The House will be aware that yesterday the European Parliament had a vote on a resolution to endorse the agreement reached last week. Can the Secretary of State tell us why, unlike Labour Members of the European Parliament, Conservative MEPs were whipped to abstain and not to vote in support of that joint report?
That is very interesting, but it nowhere near compares with the 18 members of the Labour party who voted against.
On the basis that nothing is agreed until everything is agreed, can my right hon. Friend assure the people of Willenhall and Bloxwich who voted overwhelmingly for Brexit that we will not pay a penny to the EU if we do not get a free trade deal?
The withdrawal agreement is written in the light of article 50, which refers to
“taking account of…the future relationship”.
If that does not happen, the whole deal falls away.
As the hon. Gentleman will know, the purpose of the European Union (Withdrawal) Bill is to bring EU law into UK law in the state it is in at our point of exit. Beyond that, in the implementation period, things are a matter for negotiations.
I recently booked an appointment in the reading room. I thought that it would be like an inner circle of hell, and that I would be trapped in there for days reading the sectoral analysis. Indeed, I was there with the hon. Member for Wakefield (Mary Creagh). In fact, there were only nine pages on health and social care, and the documents relevant to my Select Committee took me less than an hour to read in their entirety. I believe that in the interests of transparency, these very straightforward documents should be in the public domain. Will the Secretary of State publish them?
The sectoral analysis has already been made available to the Select Committees, as per the motion of the House, and to all Members of this House through the reading room. The documents contain a range of information, including sector views, some of which would certainly be of great interest to the other side in these negotiations.
That would all be fine if I could commit the European Commission to doing the same. Unfortunately, it tends to depend on how long the negotiation takes. As the hon. Lady has seen in the last six or seven months, the process has not been entirely predictable.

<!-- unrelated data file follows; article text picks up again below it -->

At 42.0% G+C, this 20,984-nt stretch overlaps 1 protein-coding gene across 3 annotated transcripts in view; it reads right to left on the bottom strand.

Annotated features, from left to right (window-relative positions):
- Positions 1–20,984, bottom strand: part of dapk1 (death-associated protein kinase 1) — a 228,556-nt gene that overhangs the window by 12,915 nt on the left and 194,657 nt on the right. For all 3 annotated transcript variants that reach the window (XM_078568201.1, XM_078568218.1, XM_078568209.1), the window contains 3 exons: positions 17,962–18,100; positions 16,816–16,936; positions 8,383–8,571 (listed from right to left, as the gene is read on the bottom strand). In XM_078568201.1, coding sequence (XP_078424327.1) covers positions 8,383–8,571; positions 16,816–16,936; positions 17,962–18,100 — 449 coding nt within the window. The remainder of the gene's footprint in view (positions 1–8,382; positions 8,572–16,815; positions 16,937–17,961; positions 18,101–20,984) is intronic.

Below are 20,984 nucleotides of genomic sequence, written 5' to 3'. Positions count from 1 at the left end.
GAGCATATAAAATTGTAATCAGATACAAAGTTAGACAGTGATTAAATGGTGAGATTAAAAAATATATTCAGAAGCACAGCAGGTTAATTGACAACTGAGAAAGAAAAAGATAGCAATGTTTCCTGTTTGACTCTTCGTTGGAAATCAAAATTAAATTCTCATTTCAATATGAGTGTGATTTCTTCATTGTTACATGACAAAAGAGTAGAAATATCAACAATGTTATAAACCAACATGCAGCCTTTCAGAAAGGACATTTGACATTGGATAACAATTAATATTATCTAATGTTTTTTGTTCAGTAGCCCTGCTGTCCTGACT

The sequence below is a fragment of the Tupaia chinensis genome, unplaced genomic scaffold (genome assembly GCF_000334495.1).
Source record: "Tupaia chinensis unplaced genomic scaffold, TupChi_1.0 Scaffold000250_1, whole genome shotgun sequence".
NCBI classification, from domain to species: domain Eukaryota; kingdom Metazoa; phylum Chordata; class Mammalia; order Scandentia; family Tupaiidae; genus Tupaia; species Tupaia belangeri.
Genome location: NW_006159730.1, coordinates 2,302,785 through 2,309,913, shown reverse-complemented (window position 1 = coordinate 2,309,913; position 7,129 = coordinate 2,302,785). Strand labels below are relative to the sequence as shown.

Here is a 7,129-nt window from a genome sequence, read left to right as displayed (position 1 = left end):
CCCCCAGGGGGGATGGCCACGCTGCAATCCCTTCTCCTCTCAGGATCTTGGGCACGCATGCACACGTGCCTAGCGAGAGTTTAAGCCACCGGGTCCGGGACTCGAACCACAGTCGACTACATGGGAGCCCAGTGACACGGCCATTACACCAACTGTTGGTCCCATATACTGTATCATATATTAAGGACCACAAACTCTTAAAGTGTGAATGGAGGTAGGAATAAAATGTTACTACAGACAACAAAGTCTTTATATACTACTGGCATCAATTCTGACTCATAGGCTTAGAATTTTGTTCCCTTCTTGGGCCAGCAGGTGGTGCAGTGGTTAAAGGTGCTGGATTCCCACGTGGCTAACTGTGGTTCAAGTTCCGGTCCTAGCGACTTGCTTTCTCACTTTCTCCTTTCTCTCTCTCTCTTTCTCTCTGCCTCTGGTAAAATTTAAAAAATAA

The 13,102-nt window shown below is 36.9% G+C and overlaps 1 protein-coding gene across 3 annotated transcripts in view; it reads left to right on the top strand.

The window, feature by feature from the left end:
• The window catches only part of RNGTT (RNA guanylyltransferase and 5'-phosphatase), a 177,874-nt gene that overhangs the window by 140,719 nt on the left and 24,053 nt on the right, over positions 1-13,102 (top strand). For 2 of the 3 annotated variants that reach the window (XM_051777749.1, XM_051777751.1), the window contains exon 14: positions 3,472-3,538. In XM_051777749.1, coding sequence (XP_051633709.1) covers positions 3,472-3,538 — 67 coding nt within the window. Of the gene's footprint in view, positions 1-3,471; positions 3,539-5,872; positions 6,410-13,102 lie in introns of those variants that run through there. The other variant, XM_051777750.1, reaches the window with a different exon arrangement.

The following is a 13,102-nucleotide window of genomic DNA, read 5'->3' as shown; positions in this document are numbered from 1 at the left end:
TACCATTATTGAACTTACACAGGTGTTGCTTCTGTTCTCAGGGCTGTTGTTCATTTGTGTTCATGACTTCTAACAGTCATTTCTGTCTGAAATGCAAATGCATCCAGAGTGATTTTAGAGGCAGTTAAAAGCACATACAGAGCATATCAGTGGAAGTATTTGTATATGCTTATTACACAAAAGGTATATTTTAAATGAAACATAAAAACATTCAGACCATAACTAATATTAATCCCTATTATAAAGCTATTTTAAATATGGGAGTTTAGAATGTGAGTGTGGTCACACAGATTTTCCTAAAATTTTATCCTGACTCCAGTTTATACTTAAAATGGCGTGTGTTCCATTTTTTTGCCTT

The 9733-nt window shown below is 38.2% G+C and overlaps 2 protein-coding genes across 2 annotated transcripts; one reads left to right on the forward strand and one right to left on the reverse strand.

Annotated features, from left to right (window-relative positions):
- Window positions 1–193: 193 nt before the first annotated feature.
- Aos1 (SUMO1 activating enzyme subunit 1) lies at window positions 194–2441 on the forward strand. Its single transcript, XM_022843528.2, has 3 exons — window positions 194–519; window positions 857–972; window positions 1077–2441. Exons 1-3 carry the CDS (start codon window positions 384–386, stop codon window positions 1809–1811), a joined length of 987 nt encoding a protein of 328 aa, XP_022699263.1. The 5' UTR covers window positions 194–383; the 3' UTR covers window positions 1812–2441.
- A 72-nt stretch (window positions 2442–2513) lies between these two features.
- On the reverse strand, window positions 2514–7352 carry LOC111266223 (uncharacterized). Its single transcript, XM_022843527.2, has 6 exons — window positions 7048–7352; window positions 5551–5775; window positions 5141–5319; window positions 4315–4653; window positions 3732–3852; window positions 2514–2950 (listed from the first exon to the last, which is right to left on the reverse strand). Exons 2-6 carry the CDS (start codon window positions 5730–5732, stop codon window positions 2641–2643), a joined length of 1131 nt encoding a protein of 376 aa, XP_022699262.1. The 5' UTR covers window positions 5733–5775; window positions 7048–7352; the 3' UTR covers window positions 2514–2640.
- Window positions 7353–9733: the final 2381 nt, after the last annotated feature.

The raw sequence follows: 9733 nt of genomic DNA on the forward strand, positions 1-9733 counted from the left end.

Does the Minister share my passion for environmental protection, and does he agree that our leaving the European Union gives us the opportunity to go further and faster?
My hon. Friend is absolutely right. We are a country that has been a world leader on the environment. We must ensure that we take all the opportunities offered by this process, as I believe the Secretary of State for Environment, Food and Rural Affairs is already doing, to strengthen our environmental protections.
The UK will continue to play an active role internationally, as demonstrated by our ratification of the Paris agreement on climate change. We will continue to uphold our obligations under international environmental treaties such as the Montreal and Gothenburg protocols, the Stockholm convention, the convention on biological diversity and the convention on international trade in endangered species. The new clause itself we will return to in debate.
We are leaving the European Union, the common agricultural policy and the common fisheries policy. As we do so, will my right hon. Friend work closely with the Department for Environment, Food and Rural Affairs to ensure that we support not only the farmers and food producers in our agricultural system, but our environment?
We will absolutely continue that work, and my hon. Friend is right to link the environment to those issues. The British countryside is a fantastic asset for our entire nation, and we want to continue to support its environment and future productivity.
The hon. Lady voted against the Second Reading of the Bill, so she plainly does not want to make progress with it. She perhaps ought to put a dictionary on her Christmas list. An analysis—[Interruption.] Ready? An analysis outlines the components of a problem—the regulatory structure, the markets, the size and so on—and that is what we are doing. An impact assessment is played out in the Whitehall guidelines and involves a forecast.